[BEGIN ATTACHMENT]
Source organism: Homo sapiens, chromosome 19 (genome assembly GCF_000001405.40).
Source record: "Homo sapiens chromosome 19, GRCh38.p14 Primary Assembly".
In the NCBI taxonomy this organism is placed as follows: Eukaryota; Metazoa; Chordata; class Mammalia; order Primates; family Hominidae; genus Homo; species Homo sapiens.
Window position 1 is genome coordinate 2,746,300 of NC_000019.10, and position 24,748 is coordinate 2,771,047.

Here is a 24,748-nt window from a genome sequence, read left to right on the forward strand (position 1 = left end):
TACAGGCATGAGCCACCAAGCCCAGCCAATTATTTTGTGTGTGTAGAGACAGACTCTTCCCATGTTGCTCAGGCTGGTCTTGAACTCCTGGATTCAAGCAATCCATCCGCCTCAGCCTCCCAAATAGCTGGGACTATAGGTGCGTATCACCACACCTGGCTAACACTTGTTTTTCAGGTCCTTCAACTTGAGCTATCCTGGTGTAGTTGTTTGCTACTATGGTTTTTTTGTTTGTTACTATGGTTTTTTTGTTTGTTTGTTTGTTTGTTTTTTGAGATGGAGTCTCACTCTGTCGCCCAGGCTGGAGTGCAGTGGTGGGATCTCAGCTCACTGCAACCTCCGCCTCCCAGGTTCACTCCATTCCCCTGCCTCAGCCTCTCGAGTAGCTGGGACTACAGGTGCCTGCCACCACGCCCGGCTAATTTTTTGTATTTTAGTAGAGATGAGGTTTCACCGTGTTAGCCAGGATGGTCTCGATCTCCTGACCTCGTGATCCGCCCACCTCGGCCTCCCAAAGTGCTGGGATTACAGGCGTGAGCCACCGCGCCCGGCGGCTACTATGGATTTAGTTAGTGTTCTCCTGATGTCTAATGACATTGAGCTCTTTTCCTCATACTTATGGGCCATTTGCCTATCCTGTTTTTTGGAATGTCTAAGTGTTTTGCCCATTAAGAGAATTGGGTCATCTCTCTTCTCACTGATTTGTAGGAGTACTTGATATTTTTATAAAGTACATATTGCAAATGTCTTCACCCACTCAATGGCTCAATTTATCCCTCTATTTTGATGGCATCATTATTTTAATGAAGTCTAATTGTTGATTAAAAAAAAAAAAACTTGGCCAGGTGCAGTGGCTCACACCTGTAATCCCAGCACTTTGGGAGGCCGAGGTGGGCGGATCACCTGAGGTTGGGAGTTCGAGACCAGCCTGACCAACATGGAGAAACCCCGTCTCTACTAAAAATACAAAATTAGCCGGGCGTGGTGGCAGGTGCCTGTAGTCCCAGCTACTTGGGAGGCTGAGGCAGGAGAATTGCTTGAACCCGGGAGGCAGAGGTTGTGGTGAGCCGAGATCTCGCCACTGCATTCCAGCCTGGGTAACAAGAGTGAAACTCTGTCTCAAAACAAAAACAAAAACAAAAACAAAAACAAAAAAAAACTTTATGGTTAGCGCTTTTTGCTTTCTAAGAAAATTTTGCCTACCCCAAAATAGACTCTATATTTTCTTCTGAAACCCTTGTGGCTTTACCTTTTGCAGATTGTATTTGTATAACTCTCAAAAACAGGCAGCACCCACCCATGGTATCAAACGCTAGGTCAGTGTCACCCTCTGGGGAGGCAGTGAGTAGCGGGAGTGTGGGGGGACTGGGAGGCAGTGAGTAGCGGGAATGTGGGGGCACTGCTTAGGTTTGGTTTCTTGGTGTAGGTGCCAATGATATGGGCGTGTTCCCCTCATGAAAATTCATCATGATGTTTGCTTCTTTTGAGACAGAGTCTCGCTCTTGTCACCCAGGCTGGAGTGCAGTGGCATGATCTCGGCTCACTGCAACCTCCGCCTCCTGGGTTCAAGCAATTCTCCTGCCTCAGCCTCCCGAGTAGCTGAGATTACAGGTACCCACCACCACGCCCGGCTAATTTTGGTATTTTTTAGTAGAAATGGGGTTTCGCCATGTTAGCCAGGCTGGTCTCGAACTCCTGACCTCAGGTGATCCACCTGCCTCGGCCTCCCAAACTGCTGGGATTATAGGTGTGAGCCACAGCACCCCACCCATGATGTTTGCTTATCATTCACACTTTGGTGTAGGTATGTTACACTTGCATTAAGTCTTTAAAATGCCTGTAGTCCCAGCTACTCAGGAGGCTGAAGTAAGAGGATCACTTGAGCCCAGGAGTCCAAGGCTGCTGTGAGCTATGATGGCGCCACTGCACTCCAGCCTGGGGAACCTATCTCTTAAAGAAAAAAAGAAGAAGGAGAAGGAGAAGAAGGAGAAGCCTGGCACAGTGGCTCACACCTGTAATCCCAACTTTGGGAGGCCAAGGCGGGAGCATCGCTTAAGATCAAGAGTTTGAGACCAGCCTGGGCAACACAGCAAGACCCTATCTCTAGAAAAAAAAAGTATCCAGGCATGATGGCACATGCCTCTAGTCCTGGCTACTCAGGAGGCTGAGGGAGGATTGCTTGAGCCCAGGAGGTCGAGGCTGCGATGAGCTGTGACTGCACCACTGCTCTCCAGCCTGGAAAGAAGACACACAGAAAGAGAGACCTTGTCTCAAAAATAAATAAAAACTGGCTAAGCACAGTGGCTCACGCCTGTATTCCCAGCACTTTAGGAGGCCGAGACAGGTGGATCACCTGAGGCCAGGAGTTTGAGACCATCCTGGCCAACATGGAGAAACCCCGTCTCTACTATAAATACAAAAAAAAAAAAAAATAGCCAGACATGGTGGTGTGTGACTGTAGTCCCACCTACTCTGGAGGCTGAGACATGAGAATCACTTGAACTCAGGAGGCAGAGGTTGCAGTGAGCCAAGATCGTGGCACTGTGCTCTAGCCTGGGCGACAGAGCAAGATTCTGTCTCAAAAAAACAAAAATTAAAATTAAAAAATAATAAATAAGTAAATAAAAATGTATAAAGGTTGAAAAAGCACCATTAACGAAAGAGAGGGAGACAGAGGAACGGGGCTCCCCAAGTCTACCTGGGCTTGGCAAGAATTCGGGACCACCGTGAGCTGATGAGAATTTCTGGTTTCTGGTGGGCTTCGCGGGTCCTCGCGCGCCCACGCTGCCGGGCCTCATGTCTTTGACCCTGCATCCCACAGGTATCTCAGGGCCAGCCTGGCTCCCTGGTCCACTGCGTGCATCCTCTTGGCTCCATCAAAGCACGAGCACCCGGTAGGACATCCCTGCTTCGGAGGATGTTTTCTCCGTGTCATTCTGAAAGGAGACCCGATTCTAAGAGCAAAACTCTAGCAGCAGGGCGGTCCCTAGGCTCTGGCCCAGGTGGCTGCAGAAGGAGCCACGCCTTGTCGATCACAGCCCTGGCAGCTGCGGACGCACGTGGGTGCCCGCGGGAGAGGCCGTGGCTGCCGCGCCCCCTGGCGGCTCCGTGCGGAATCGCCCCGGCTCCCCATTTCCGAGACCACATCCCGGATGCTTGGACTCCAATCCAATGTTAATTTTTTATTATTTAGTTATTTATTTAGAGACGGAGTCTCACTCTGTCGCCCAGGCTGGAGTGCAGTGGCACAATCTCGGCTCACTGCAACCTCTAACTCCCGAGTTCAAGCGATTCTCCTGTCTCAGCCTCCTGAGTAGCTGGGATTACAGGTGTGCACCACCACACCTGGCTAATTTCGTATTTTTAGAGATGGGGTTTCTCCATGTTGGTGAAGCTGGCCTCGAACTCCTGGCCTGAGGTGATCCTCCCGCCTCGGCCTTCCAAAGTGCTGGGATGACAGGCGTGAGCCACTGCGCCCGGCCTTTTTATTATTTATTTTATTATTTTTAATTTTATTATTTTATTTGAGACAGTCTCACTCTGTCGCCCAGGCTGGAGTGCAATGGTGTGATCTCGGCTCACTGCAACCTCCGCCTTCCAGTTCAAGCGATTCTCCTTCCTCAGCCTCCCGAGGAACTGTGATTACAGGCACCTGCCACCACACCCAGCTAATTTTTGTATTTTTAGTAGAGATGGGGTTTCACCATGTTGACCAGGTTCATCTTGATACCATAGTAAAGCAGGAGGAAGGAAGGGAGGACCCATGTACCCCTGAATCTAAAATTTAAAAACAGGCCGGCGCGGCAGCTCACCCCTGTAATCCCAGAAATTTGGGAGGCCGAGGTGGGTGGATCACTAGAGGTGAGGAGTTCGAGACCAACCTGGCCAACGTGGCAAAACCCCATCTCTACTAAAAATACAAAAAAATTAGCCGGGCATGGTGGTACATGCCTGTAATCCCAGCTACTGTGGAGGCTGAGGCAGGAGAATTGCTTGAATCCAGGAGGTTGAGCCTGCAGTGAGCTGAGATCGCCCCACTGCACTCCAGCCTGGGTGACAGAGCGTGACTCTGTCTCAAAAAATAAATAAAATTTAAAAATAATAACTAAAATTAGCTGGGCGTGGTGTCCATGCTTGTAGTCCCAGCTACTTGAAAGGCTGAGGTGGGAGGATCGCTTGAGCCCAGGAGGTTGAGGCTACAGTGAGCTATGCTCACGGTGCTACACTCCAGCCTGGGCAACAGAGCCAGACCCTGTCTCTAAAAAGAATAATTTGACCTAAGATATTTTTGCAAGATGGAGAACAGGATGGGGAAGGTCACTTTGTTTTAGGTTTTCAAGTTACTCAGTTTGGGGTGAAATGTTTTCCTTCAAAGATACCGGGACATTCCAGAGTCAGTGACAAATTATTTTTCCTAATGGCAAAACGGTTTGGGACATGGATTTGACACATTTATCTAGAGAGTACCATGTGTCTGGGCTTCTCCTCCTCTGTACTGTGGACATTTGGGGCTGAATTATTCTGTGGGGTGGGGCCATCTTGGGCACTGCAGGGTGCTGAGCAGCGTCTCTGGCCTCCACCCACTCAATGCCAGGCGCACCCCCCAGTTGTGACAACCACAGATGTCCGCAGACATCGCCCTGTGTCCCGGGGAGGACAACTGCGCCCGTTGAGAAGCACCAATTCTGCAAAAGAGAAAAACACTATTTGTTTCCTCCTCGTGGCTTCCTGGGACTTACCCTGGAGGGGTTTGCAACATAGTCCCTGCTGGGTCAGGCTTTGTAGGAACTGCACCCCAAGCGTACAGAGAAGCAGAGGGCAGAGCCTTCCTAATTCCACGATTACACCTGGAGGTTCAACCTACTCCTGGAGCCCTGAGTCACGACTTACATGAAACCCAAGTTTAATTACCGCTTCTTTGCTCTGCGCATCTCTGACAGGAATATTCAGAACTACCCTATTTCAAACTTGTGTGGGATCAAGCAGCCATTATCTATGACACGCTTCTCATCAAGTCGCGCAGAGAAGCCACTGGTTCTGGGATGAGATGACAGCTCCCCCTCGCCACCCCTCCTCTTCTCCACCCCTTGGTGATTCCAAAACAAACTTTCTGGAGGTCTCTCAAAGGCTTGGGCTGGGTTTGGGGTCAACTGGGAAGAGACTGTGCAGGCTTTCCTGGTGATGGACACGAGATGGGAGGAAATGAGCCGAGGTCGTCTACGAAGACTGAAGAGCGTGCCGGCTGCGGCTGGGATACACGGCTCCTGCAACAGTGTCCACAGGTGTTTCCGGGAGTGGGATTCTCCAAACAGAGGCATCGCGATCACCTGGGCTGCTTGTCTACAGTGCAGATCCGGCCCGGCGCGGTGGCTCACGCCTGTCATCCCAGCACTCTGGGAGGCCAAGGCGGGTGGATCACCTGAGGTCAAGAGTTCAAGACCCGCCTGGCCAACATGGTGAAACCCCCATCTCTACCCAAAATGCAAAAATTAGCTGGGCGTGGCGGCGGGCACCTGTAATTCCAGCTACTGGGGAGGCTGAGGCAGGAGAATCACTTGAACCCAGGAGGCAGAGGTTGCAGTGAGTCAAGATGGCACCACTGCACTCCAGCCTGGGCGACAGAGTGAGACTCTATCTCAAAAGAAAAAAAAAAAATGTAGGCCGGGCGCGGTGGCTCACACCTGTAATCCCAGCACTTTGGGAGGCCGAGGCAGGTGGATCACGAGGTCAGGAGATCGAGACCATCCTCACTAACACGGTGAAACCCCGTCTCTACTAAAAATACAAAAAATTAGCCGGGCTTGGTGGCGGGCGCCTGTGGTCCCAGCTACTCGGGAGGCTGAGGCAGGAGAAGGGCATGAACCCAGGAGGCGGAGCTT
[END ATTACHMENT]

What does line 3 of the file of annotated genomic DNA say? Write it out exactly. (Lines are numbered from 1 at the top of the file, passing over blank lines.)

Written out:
In the NCBI taxonomy this organism is placed as follows: Eukaryota; Metazoa; Chordata; class Mammalia; order Primates; family Hominidae; genus Homo; species Homo sapiens.